Tuesday, 12 March 2013
Samsung Galaxy S4 set to beat the iPhone
The once dazzling Apple brand has been tarnished in recent months by a series of gaffes and poor strategic decisions.
The Maps fiasco of September 2012 directly contradicted CEO Tim Cook's statement last month: "The only thing we'll never do is make a crappy product."
The brand has been perceived as a bully for its handling of the patent trials against Samsung, and it has been similarly insensitive in handling recent shareholder rows over the lack of dividends and its huge cash stockpile.
Richard Holway, chairman of analyst firm TechMarketView, pointed out that consumers are also less positive about Apple than they used to be.
"The Apple iPhone used to be ‘cool'. Now the ‘cool' smartphone is the Samsung Galaxy. Indeed there is more anticipation about the imminent release of the S4 than about any new Apple product. Today I heard the iPhone described as ‘Grandad's phone'. Insults don't come more hurtful than that!" he wrote on his blog.
The S4 is rumoured to include technology to enable users to pause video and scroll the screen simply by moving their eyes, using motion-tracking technology in the user-facing camera. These rumours are corroborated by the fact that Samsung registered 'Eye Scroll' and 'Eye Pause' as Trademarks in Europe earlier this year.
Whereas the iPhone 5 has an 8 magapixel rear-facing and 1.5 megapixel front-facing cameras, the Galaxy S4 cameras are 13 megapixel and 2 megapixel respectively.
And pictures taken by these cameras will be viewable at a higher resolution on Samsung's device - the S4's screen has 440 pixels per inch compared to the iPhone 5's 326.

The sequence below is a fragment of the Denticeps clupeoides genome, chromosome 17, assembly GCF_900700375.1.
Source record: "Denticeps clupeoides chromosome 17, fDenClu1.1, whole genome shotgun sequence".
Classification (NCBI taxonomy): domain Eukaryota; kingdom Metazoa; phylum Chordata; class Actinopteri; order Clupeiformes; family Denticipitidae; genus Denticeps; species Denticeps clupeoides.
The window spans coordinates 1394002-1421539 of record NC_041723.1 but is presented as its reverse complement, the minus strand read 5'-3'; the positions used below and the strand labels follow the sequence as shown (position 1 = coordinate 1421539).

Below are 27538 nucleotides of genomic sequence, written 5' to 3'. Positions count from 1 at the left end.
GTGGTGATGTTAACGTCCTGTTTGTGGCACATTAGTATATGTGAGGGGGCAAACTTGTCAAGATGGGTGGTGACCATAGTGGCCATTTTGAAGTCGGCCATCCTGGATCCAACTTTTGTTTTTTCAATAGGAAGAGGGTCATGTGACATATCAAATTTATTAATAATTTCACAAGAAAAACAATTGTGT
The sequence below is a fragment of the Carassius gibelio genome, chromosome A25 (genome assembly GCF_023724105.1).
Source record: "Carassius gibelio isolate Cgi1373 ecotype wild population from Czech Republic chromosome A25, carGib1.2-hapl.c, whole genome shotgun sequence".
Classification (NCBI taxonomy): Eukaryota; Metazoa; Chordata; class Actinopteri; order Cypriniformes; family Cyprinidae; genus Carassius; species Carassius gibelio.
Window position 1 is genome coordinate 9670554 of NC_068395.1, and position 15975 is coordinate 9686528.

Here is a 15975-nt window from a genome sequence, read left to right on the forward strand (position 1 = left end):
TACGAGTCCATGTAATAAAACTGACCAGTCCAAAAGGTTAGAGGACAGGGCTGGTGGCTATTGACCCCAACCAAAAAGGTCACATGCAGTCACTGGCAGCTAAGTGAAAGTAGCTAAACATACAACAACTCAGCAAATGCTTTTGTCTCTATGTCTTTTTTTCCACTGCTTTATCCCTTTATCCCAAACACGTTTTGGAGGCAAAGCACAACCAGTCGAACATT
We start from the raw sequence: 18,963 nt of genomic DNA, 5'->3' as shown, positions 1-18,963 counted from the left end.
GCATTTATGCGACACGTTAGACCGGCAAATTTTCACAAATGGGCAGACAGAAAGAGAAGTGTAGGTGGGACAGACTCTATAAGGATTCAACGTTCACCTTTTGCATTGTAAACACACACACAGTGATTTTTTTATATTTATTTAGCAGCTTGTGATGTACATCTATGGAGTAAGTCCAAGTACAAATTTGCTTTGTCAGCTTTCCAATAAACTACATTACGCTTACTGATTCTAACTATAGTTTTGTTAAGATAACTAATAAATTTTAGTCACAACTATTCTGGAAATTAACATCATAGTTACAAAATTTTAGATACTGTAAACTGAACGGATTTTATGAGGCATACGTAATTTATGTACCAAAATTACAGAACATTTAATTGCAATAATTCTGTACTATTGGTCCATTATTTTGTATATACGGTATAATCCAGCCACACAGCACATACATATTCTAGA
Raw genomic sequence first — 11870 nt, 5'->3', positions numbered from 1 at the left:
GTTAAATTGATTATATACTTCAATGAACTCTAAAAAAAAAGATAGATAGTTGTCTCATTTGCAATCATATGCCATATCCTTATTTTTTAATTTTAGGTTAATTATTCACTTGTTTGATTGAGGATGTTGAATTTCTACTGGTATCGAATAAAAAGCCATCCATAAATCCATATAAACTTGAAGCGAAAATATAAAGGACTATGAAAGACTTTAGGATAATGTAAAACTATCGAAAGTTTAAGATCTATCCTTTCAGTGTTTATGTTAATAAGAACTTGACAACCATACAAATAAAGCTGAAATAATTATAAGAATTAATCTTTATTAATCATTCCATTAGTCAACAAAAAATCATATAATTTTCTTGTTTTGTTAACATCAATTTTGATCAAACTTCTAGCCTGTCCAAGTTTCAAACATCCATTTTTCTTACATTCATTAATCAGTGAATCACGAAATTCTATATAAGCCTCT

There is more grunt powering the S4 too, with its eight core Exynos 5 processor running at 1.8GHz, compared to the iPhone 5's dual-core 1.3GHz A6 processor.
Both phones will compete not just for market position, but also for raw materials such as rare earth metals, and components for the latest generation touch screens, which are swallowed up by demand as soon as they are manufactured.
Some industry insiders say that many suppliers may start switching allegiance from Apple to Samsung, and give them more resource.
However, the situation could be further complicated if Apple brings forward the release of its latest smartphone, the iPhone 5S. If Apple is able to provide something genuinely innovative rather than a minor iteration on an existing design, it could reignite consumer demand and cement its position at the top of the tree.
Read more: http://www.computing.co.uk/ctg/news/2253686/galaxy-s4-could-see-samsung-beat-iphone#ixzz2NJqZAfH4
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